Fully half of the electorate approves of President Obama’s job performance for the first time since March, according to an NBC News/Wall Street Journal poll released on Tuesday evening. The poll shows Obama with a 50 percent-to-45 percent lead over GOP presidential nominee Mitt Romney among likely voters, adding to a slew of recent polling that shows the president gaining momentum nationally and in key swing states.
The poll also found good news for the president on the race’s main issue: the economy. Forty-two percent of respondents indicated that they believe the economy will improve over the next year, the highest level of economic optimism since October 2009. Though disapproval of Obama’s performance on the economy still outweighs approval, 51 percent to 47 percent, the approval level is at its highest since May 2010.
And Obama has pulled even with Romney on the question of who would better handle the economy, erasing the 6-point lead held by the Republican challenger in July.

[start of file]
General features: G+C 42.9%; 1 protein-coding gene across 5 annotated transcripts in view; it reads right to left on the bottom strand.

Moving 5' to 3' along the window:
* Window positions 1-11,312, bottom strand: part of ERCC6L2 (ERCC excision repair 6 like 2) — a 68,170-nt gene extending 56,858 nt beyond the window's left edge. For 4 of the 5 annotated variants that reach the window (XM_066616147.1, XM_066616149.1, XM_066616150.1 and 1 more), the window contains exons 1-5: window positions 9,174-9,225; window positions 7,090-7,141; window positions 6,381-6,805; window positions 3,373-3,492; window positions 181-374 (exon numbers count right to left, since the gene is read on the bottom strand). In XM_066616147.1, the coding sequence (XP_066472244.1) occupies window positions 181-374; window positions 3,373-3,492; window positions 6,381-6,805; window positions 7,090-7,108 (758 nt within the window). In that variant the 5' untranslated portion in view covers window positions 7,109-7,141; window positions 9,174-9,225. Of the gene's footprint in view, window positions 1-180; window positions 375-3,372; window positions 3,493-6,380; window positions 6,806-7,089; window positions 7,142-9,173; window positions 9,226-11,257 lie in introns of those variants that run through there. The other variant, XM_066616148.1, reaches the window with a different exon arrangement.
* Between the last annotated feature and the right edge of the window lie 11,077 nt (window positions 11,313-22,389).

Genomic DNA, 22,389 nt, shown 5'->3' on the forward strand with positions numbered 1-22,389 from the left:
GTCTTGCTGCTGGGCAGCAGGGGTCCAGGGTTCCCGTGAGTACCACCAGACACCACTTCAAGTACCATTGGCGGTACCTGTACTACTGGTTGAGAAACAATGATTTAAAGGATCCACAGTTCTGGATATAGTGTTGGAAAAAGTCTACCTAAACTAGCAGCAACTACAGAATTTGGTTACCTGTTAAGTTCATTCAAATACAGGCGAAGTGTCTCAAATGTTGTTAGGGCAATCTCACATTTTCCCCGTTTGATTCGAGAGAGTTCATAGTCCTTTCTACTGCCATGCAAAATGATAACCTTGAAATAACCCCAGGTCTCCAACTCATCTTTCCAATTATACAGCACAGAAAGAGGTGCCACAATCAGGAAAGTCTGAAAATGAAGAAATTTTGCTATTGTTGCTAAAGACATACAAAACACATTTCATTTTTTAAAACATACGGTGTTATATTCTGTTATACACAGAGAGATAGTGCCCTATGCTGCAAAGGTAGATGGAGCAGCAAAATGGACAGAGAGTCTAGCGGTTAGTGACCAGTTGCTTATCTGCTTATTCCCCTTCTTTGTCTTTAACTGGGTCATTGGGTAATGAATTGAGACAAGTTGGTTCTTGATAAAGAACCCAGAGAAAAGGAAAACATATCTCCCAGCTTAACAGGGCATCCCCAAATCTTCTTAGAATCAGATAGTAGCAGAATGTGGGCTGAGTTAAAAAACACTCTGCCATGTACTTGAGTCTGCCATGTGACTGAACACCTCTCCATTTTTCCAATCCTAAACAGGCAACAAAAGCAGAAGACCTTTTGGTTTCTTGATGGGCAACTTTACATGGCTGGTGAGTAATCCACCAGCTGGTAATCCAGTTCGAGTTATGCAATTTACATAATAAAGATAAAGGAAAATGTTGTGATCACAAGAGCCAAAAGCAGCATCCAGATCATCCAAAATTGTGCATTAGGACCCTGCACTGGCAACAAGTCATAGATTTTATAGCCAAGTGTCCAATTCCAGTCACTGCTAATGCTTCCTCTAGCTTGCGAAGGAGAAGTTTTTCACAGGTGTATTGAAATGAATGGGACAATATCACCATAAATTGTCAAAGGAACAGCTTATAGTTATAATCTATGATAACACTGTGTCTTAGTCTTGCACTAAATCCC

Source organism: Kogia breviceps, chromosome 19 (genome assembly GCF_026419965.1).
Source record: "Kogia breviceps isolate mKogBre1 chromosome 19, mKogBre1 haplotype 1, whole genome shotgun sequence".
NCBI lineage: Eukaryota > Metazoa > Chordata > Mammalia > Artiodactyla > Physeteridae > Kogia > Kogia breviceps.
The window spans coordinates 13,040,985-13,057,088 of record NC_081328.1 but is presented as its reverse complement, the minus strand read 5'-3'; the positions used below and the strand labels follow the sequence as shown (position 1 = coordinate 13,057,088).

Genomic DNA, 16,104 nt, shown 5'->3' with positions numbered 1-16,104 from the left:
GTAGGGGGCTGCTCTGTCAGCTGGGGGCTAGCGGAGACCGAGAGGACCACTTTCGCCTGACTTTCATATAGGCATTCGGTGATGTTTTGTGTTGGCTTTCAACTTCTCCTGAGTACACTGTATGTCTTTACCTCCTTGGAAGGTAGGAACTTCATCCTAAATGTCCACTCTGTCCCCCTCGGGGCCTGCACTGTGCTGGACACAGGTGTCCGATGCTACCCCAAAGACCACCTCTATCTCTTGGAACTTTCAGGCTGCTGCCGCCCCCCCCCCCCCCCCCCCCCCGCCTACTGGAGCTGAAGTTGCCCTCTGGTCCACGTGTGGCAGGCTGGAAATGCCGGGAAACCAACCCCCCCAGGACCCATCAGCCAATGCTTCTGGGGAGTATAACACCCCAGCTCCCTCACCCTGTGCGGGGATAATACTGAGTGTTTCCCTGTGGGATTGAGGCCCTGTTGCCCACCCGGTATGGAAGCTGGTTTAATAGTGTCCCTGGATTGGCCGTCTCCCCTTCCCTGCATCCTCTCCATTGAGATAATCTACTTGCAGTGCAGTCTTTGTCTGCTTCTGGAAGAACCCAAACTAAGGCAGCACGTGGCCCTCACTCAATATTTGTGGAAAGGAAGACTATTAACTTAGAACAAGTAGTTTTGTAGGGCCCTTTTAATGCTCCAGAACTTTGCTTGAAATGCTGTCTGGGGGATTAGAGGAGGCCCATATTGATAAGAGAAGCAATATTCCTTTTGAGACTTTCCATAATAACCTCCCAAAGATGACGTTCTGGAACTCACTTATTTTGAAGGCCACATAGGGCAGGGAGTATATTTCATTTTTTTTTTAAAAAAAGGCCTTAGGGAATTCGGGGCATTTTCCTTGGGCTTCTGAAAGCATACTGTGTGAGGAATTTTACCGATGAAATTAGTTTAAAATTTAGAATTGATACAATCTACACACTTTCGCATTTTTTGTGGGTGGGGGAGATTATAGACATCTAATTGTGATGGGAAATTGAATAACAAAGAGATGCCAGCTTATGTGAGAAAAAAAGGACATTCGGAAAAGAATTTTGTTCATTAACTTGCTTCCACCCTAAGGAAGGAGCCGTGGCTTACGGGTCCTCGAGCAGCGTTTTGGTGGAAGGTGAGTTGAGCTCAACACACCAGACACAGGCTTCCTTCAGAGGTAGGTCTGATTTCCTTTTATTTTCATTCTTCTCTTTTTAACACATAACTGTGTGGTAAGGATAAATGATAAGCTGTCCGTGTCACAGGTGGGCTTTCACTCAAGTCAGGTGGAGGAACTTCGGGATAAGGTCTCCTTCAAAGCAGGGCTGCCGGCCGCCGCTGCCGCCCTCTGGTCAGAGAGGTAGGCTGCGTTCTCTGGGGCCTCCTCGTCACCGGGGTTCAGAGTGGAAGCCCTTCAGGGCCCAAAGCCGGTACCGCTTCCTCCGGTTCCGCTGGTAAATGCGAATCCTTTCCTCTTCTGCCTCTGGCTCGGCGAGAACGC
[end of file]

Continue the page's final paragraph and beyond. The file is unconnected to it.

Similarly, while the majority of Americans believe the country is on the wrong track, 39 percent -- the highest level since September 2009 -- say they believe it’s headed in the right direction.
But not everything was positive for Obama. After both he and Romney took hits last week for their response to anti-American protests in Cairo and a fatal attack on a U.S. Consulate in Libya, Obama’s approval rating on foreign policy dropped 5 points from August, to 49 percent.
And, despite improvements since August, the percentage of Americans who believe the country is worse off now than when Obama took office stands at 41 percent, compared with 38 percent who believe the nation is better off.
The poll, conducted Sept. 12-16, reflects voter reaction from the Middle East crisis but was taken before controversial videos of Romney speaking at a private fundraiser were leaked to the news media. It surveyed 900 registered and 736 likely voters and has a margin of error of plus or minus 3.27 percentage points for registered voters and plus or minus 3.61 percentage points for likely votes.